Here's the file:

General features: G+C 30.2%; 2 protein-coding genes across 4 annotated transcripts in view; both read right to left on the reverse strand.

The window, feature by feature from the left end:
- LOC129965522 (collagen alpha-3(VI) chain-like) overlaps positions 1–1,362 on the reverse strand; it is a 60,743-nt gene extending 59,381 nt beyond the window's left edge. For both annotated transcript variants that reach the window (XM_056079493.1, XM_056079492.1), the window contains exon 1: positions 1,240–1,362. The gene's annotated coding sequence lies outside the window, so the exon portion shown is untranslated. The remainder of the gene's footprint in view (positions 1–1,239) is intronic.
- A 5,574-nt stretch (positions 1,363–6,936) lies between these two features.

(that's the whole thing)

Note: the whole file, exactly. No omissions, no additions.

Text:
General features: G+C 30.2%; 2 protein-coding genes across 4 annotated transcripts in view; both read right to left on the reverse strand.

The window, feature by feature from the left end:
- LOC129965522 (collagen alpha-3(VI) chain-like) overlaps positions 1–1,362 on the reverse strand; it is a 60,743-nt gene extending 59,381 nt beyond the window's left edge. For both annotated transcript variants that reach the window (XM_056079493.1, XM_056079492.1), the window contains exon 1: positions 1,240–1,362. The gene's annotated coding sequence lies outside the window, so the exon portion shown is untranslated. The remainder of the gene's footprint in view (positions 1–1,239) is intronic.
- A 5,574-nt stretch (positions 1,363–6,936) lies between these two features.